Smart at Home

Smart appliances will bring huge benefits to European consumers, writes Paolo Falcioni.

Smart, internet-enabled appliances are entering our homes, moving our lives towards ever-greater connectivity. But how can we ensure that this increased connectivity does not also increase the complexity of home appliances for users seeking simple solutions?

Perhaps the biggest challenge of the Smart Home – and more broadly, the Internet of Things, is that smart appliances and devices must be able to connect and communicate with each other. If the appliances don’t understand each other, they cannot connect with each other and they cannot communicate.

A lack of interoperability (the ability to share information and talk to each other) could be a big obstacle for the implementation of Demand Side Flexibility at residential level, and prevent energy management systems from managing all smart products in a home.

Thanks to the work of EEBUS and Energy@home – two leading, non-profit associations that promote energy efficient technologies for the Smart Home - this issue of interoperability is being tackled.

CECED supports their work, and with a view to raising awareness about interoperability solutions being developed by these two associations, CECED has organised a series of practical demonstrations on 22nd -23rd June at its headquarters in Brussels, which will offer a practical demonstration of different home energy management scenarios and Smart Grid interactions: in other words, interoperability of smart appliances in practice. The demonstration will remain at the CECED premises until the European Utility Week in October 2017.

From my standpoint as the home appliance industry’s representative in Brussels I can see that smart appliances will be the next big wave of innovation for our sector. The home appliance industry in Europe is willing and able to lead this revolution with new and workable solutions that are open and effective for many types of appliances and technologies, going even beyond the home appliance sector.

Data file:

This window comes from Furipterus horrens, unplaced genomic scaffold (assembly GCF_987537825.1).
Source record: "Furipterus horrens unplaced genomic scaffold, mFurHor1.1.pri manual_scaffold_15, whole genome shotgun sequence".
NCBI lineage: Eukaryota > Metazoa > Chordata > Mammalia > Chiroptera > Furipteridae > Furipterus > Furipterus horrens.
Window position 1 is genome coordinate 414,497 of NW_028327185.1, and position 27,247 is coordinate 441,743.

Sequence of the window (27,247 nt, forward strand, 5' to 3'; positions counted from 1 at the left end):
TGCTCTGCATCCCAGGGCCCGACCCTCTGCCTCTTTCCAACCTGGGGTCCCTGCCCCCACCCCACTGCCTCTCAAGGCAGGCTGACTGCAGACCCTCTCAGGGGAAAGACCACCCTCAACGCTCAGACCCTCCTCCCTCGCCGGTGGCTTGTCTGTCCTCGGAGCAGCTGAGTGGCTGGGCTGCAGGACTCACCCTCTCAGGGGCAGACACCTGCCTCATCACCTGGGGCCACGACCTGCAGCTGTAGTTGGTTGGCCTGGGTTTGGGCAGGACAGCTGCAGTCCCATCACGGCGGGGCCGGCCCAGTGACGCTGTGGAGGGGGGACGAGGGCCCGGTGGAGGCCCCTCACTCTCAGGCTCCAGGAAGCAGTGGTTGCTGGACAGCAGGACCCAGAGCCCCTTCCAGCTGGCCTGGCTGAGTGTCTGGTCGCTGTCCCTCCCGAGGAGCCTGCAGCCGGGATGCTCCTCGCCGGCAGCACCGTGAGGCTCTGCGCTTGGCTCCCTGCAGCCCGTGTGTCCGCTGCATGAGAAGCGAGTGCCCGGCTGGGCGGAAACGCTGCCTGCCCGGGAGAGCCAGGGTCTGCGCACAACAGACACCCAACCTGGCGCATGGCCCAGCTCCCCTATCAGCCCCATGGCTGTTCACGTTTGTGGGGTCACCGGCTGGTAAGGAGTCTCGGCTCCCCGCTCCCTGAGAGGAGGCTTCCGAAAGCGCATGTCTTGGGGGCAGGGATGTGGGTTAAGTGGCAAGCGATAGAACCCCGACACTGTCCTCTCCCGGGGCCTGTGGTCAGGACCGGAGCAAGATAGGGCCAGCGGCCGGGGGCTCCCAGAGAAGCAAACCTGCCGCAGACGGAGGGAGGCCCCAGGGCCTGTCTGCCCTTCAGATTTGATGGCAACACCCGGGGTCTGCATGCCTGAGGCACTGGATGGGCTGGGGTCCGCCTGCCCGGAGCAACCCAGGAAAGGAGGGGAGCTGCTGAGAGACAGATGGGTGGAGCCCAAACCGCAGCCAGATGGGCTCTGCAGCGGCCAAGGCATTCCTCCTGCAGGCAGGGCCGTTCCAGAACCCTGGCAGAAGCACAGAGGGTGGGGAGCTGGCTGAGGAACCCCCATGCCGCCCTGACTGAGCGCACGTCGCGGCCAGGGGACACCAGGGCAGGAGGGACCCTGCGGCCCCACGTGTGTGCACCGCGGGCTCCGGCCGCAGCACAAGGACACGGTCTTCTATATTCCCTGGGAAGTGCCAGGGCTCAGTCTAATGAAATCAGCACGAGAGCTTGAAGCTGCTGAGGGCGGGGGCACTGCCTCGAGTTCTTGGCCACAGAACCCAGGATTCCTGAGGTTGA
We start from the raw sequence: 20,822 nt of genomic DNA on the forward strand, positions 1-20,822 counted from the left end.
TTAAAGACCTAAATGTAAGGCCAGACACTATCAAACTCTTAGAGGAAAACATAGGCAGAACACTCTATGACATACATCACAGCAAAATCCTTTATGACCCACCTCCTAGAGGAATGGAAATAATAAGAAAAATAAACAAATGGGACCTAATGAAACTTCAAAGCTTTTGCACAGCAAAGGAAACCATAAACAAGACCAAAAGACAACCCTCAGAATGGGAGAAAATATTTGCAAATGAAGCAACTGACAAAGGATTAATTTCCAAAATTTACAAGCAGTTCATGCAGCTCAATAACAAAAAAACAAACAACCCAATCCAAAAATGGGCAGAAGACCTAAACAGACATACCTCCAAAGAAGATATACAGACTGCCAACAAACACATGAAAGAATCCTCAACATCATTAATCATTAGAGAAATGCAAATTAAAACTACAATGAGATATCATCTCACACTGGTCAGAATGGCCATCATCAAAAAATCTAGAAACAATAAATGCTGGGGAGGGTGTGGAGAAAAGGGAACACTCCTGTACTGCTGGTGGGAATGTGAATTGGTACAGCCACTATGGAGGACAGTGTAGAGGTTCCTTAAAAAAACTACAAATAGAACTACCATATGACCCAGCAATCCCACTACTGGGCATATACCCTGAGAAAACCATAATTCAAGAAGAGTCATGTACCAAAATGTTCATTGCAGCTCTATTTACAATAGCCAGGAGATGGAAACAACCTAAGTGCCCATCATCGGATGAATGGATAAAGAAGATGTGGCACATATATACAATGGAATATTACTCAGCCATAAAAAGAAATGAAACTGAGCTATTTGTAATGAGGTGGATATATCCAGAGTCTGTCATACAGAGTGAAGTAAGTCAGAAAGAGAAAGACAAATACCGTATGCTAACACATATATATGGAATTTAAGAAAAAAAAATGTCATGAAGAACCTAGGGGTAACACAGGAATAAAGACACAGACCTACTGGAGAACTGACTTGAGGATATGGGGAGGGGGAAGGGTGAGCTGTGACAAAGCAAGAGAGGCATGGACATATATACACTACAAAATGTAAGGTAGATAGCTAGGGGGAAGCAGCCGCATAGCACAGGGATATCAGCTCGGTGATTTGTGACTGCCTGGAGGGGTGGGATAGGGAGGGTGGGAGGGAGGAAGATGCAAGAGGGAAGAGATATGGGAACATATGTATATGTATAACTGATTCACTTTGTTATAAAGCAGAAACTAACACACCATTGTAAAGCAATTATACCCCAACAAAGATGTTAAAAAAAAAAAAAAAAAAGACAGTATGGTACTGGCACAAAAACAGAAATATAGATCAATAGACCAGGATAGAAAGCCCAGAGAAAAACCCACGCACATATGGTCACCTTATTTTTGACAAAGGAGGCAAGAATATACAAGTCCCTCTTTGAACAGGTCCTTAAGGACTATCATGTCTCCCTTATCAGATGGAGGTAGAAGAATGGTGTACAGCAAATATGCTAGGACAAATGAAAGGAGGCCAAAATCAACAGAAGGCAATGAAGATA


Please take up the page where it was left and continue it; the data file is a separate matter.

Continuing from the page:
The industry is leading the development of answers to the key interoperability questions that are currently on the EU table.

Marco Signa, Director at Energy@home as well as CECED’s Chairman for its smart living working group stresses: “This demonstration is an exciting step in the journey towards the truly connected home. The demonstration is a vital step forward towards the homes of the future, where technology works seamlessly, making the complexity of our modern lives easier, and helping us live in a more environmentally sensitive way.”

Josef Baumeister, EEBUS Director, adds: “This new language works with different communication protocols and aims to ensure that connected appliances from different brands are able to consistently communicate with a home energy manager, as well as with each other.

When all connected devices in the home can exchange information in this fashion, it will be possible for the system to manage and optimise energy use – for example by taking advantage of the best energy tariffs or peak times in renewable energy generation.

Smart appliances will play a vital part in the energy revolution that is taking place within Europe. Last November (2016), the European Commission published its new Clean Energy for All Europeans package, an important next step towards the creation of the Energy Union for Europe, and empowering European consumers to be more in control of their energy use and flexibility.

CECED, along with many other energy actors, advocates for a consumer-focused Energy Union and policy that harnesses new technological innovations from industry and puts the role and interests of European consumers centre stage, while simultaneously contributing to delivering further sustainable growth in Europe.

Home appliances that speak the same language, and communicate with an energy manager and with each other in an integrated home ecosystem, providing the benefits that smart energy management can provide for consumers, can help make this a reality.

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